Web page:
The Green Bay Packers incorporate the run/pass option, or packaged plays, into their offense. Here, Aaron Rodgers lines up in the shotgun with 11 offensive personnel using trips formation to the right. The Chicago Bears have their 4-2-5 nickel in the game showing Cover 1 in the secondary.

Rodgers has two choices on this play. At the snap he meets James Starks at the mesh point and reads the linebackers. If they stay deep, Rodgers hands off to the running back, who then seeks out a hole to the left side of the line. But if the Bears linebackers crash towards the potential run, Rodgers will keep the football and throw to Davante Adams (#17) who is running a seam route:
NFLReview1RodgersPlay1Still2

As the play develops linebackers Shea McClellin (#50) and Christian Jones (#59) bite on the run fake. This opens a window for Rodgers to find Adams:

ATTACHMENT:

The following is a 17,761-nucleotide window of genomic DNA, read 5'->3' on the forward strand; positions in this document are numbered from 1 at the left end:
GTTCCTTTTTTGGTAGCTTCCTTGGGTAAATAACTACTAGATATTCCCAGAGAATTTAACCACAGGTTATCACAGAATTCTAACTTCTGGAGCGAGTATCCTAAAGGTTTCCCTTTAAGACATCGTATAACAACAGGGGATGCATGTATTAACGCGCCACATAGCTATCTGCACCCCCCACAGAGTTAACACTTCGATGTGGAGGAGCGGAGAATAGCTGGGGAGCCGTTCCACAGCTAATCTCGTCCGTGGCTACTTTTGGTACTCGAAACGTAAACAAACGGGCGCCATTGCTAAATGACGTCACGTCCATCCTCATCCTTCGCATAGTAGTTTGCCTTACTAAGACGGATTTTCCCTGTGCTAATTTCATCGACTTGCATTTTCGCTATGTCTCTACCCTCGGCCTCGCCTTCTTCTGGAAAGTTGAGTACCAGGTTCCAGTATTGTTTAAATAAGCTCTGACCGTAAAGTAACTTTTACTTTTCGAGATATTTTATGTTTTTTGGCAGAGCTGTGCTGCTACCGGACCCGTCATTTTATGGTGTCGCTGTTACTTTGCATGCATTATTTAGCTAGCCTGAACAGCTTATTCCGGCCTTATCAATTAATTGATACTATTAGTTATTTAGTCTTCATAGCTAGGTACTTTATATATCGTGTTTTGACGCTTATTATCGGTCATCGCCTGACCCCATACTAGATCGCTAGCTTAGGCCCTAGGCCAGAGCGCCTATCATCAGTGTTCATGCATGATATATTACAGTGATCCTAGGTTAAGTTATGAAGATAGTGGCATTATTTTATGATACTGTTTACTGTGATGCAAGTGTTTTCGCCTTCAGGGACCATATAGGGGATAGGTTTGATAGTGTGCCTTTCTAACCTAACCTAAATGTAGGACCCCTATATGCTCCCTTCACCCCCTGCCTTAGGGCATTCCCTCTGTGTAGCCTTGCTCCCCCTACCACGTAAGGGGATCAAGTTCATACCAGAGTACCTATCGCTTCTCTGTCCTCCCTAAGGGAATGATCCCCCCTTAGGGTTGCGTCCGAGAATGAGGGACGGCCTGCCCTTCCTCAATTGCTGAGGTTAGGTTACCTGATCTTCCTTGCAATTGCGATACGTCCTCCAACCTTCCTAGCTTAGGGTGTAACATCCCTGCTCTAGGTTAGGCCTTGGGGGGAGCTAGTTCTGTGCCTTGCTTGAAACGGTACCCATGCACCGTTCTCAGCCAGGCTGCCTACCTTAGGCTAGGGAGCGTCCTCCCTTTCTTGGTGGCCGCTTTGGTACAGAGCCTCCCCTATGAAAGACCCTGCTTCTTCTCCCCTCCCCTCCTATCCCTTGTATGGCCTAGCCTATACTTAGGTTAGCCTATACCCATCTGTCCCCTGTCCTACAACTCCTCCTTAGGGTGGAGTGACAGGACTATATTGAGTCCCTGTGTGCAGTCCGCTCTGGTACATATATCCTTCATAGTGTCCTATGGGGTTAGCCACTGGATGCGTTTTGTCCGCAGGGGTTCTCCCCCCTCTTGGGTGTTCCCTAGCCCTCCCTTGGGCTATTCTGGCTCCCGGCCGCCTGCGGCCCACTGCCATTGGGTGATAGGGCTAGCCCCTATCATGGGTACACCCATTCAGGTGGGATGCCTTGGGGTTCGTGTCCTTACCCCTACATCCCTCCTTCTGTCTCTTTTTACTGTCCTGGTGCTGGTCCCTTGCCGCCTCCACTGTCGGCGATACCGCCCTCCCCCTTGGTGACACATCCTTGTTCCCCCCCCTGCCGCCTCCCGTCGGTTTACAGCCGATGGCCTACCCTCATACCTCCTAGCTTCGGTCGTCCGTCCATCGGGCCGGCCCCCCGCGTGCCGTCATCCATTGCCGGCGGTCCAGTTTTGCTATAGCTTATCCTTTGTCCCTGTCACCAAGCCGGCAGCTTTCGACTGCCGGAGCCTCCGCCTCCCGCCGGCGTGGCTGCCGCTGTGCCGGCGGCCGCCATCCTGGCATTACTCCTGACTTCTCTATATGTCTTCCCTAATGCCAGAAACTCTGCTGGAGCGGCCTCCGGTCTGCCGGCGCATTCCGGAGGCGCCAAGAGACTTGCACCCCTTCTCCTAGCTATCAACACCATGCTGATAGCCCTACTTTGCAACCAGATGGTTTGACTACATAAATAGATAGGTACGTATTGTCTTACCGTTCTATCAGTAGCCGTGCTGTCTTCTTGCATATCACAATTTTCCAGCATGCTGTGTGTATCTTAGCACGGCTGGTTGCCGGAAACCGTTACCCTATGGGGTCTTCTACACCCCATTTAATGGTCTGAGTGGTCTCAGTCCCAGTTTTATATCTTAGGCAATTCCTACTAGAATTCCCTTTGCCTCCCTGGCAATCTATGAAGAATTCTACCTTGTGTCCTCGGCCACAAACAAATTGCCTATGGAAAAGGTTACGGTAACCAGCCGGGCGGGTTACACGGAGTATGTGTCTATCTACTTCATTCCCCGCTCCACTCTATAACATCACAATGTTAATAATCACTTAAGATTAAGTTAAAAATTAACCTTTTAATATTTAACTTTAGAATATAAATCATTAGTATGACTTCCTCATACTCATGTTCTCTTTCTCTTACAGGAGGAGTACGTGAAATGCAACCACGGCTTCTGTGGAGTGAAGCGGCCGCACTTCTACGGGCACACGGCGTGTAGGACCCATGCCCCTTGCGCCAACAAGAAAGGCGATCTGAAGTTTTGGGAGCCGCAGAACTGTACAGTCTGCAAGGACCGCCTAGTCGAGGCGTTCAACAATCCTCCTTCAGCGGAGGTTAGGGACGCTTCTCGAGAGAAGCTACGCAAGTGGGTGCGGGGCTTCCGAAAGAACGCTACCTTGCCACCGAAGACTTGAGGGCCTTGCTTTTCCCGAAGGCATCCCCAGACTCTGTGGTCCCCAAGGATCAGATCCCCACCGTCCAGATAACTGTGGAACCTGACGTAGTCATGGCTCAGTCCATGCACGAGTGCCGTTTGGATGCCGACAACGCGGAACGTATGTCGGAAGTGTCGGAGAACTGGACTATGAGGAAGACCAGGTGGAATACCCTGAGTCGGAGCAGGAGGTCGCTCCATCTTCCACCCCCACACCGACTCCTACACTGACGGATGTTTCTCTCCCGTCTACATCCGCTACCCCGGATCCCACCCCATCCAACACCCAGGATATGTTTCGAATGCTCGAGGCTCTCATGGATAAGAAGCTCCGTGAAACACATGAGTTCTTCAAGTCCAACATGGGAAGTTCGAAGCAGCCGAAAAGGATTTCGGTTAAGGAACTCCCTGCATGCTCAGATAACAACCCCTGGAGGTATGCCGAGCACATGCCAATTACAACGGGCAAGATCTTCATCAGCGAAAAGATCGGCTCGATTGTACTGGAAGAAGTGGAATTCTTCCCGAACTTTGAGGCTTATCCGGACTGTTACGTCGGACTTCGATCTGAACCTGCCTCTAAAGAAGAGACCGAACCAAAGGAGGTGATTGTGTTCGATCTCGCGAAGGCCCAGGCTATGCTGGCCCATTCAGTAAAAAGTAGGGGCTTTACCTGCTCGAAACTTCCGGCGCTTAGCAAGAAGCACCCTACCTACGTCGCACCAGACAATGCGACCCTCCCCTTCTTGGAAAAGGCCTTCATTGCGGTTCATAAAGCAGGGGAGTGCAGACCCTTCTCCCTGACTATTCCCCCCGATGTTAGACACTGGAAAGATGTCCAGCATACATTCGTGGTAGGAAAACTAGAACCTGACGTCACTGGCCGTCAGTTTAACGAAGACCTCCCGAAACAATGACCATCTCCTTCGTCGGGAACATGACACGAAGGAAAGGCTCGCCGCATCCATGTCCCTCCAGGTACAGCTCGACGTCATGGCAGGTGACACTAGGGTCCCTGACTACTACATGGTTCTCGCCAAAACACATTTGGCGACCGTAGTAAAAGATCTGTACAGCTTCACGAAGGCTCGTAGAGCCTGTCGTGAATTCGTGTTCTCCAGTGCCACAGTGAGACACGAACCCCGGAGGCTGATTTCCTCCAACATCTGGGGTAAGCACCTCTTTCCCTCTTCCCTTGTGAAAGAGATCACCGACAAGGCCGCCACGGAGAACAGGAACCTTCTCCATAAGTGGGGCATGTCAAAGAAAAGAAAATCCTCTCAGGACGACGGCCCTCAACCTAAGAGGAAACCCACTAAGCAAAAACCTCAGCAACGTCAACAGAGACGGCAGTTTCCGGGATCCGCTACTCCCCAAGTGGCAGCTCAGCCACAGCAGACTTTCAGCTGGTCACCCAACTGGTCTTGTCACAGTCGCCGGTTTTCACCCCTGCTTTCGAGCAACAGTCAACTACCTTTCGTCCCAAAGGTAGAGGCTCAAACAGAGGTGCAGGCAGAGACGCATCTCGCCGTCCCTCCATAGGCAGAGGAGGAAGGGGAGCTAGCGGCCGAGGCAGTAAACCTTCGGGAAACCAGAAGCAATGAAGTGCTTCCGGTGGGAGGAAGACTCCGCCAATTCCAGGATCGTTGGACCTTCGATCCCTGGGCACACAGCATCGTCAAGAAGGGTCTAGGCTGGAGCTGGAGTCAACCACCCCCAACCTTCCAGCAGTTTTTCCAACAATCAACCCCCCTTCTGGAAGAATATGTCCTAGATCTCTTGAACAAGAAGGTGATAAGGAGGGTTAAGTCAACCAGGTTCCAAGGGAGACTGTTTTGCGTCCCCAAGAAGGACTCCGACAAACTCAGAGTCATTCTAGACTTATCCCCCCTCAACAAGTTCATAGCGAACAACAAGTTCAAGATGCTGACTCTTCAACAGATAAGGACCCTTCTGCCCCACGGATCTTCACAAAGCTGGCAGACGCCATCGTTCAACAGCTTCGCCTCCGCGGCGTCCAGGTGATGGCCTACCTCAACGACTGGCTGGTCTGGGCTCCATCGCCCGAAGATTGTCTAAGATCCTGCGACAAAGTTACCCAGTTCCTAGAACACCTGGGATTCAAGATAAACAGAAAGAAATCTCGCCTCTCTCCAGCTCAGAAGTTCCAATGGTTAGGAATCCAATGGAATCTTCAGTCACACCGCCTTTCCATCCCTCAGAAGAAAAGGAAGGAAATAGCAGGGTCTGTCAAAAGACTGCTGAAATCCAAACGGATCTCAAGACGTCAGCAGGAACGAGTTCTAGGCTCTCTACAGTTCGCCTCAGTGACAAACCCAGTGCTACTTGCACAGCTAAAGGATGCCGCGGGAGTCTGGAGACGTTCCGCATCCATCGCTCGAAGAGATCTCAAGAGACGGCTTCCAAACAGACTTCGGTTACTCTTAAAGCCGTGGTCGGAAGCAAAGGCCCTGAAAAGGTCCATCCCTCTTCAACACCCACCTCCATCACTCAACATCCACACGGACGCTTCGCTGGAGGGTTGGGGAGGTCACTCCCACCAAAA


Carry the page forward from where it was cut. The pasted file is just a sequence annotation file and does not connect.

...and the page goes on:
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What is very impressive about this play is the mental processing speed from Rodgers. Watch how quickly he reads the field and transitions from executing the fake to throwing:

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On this next play Russell Wilson is in the shotgun with Marshawn Lynch next to him, and the Seahawks deploy their 12 personnel with a wide receiver and an in-line tight end to each side of the field. The Packers have their base 4-3 defense in for this play, with the secondary aligned in Cover 1 coverage:

SeattleGreenBayPreviewStillOne

Seattle runs the read option to the left with Wilson choosing to keep the football and attack the right edge of the defense. As he breaks toward the line of scrimmage, he puts cornerback Sam Shields (#37) in a most precarious position. The CB can either stay with the outside receiver or break forward on the QB run. Shields breaks forward:

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The cornerback’s decision is costly. Wide receiver Ricardo Lockette runs a simple vertical route and, with Shields abandoning the WR, Wilson simply dumps the football over the cornerback’s head and into the waiting arms of Lockette.